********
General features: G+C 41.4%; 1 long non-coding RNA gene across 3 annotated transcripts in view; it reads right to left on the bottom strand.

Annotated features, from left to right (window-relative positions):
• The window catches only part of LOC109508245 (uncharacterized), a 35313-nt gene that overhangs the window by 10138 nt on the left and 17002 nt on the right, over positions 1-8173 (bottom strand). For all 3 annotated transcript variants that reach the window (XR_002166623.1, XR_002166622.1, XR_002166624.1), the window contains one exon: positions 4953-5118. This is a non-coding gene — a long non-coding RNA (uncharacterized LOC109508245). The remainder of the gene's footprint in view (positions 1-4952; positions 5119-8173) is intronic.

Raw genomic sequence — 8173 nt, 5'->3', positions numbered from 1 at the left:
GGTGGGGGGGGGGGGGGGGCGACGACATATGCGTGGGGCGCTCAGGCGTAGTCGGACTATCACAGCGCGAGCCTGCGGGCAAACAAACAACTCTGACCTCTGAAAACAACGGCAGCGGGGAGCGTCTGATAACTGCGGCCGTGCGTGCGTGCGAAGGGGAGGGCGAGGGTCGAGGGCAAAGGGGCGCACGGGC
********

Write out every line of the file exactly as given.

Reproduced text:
General features: G+C 41.4%; 1 long non-coding RNA gene across 3 annotated transcripts in view; it reads right to left on the bottom strand.

Annotated features, from left to right (window-relative positions):
• The window catches only part of LOC109508245 (uncharacterized), a 35313-nt gene that overhangs the window by 10138 nt on the left and 17002 nt on the right, over positions 1-8173 (bottom strand). For all 3 annotated transcript variants that reach the window (XR_002166623.1, XR_002166622.1, XR_002166624.1), the window contains one exon: positions 4953-5118. This is a non-coding gene — a long non-coding RNA (uncharacterized LOC109508245). The remainder of the gene's footprint in view (positions 1-4952; positions 5119-8173) is intronic.

Raw genomic sequence — 8173 nt, 5'->3', positions numbered from 1 at the left:
GGTGGGGGGGGGGGGGGGGCGACGACATATGCGTGGGGCGCTCAGGCGTAGTCGGACTATCACAGCGCGAGCCTGCGGGCAAACAAACAACTCTGACCTCTGAAAACAACGGCAGCGGGGAGCGTCTGATAACTGCGGCCGTGCGTGCGTGCGAAGGGGAGGGCGAGGGTCGAGGGCAAAGGGGCGCACGGGC